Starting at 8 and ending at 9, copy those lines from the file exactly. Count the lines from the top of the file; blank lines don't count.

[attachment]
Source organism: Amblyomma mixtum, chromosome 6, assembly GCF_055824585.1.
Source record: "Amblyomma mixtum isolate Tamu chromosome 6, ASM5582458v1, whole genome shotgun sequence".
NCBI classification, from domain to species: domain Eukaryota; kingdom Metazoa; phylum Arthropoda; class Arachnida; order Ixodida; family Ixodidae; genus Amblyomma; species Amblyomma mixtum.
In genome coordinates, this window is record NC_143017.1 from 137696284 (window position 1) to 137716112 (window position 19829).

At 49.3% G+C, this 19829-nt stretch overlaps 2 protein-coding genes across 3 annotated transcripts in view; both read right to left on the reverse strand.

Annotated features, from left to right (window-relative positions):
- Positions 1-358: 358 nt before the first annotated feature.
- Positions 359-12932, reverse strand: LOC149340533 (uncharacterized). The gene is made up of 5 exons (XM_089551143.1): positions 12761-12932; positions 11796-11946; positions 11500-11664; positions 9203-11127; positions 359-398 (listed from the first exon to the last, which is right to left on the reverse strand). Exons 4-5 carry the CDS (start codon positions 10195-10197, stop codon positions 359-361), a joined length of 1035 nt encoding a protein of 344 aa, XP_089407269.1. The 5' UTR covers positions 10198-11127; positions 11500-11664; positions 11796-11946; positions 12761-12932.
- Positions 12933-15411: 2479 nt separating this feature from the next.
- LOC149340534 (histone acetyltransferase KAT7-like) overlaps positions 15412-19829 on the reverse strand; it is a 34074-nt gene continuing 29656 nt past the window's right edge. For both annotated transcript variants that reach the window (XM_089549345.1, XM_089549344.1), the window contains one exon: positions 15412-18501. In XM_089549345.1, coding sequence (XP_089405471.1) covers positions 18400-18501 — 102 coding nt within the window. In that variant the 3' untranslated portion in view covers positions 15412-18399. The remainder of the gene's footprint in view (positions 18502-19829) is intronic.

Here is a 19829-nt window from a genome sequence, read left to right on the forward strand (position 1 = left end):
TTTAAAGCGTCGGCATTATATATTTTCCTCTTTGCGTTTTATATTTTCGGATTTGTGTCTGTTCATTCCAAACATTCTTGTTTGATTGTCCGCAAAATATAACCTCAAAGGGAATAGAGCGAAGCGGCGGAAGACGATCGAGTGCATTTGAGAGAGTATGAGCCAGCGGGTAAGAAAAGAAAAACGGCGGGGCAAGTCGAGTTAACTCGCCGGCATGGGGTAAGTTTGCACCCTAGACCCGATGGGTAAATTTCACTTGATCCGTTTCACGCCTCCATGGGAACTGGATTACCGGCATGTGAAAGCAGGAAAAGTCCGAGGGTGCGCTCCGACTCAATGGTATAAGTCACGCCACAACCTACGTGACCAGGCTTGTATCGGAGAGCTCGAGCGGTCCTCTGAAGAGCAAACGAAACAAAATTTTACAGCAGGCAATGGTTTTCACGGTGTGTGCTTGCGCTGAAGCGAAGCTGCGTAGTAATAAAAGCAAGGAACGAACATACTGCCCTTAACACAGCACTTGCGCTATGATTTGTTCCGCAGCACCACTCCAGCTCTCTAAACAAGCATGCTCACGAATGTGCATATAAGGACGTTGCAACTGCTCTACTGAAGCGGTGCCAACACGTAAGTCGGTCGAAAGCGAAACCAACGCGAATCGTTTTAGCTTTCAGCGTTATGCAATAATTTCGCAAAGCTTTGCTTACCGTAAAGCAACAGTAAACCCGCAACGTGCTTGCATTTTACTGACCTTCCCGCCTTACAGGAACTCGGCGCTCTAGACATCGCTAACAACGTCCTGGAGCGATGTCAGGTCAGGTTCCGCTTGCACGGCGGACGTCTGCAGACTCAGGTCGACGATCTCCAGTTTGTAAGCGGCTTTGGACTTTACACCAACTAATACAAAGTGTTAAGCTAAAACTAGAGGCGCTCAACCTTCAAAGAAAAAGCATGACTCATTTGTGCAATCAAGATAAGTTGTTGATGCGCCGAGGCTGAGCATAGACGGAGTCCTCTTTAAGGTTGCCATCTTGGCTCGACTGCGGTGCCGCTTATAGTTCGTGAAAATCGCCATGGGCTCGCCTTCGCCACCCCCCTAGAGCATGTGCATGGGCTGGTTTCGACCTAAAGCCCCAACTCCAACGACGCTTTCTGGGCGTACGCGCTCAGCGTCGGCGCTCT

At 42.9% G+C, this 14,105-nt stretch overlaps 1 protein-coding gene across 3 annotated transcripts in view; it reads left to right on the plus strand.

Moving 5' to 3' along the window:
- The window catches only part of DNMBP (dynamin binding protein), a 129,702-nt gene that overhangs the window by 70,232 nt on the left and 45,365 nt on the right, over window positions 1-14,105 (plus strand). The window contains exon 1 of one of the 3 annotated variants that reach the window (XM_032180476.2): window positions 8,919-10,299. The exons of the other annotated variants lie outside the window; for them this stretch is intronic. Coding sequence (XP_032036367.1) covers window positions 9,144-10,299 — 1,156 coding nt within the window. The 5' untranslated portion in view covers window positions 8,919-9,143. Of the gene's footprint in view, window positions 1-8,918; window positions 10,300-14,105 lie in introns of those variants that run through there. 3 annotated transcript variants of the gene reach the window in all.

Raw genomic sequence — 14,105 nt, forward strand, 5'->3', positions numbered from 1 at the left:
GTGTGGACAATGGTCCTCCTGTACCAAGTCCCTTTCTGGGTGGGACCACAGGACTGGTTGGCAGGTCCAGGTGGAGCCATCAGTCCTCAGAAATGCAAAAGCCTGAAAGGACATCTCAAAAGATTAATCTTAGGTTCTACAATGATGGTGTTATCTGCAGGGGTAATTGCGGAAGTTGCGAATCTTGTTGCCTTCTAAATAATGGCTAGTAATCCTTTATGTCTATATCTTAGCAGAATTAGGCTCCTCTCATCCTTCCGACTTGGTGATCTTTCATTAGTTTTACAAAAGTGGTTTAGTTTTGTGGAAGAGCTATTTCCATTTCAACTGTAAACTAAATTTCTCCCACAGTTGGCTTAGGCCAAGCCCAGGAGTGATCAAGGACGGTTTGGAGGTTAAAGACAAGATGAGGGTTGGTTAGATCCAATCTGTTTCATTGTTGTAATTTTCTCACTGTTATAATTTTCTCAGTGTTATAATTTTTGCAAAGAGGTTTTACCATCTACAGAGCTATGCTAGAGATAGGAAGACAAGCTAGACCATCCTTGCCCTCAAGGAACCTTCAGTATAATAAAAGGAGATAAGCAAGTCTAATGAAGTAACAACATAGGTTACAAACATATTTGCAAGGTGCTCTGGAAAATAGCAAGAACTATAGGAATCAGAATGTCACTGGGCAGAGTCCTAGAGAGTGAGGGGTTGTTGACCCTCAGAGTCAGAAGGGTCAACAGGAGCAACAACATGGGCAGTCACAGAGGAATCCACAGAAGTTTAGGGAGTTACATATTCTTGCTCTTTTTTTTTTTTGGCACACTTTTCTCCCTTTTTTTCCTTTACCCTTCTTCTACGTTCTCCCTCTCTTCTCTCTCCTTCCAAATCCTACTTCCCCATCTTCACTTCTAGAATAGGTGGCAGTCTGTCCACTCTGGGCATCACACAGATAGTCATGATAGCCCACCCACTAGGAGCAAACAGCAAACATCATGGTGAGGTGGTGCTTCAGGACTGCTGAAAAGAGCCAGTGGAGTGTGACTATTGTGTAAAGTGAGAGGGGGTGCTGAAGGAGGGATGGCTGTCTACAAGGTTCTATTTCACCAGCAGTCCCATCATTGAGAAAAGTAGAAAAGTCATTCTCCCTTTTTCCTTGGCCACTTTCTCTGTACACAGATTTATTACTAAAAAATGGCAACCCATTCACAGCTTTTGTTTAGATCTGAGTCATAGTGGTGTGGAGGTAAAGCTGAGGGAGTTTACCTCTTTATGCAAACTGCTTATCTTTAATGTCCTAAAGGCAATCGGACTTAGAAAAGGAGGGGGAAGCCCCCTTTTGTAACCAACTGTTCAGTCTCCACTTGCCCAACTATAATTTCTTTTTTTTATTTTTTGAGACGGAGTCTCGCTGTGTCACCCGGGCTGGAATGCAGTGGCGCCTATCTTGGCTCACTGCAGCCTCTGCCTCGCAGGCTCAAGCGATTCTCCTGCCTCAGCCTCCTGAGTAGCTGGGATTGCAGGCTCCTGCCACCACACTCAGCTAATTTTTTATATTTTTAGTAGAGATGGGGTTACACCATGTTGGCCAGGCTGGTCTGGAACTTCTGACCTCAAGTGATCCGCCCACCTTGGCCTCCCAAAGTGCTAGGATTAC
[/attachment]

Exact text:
- Positions 359-12932, reverse strand: LOC149340533 (uncharacterized). The gene is made up of 5 exons (XM_089551143.1): positions 12761-12932; positions 11796-11946; positions 11500-11664; positions 9203-11127; positions 359-398 (listed from the first exon to the last, which is right to left on the reverse strand). Exons 4-5 carry the CDS (start codon positions 10195-10197, stop codon positions 359-361), a joined length of 1035 nt encoding a protein of 344 aa, XP_089407269.1. The 5' UTR covers positions 10198-11127; positions 11500-11664; positions 11796-11946; positions 12761-12932.
- Positions 12933-15411: 2479 nt separating this feature from the next.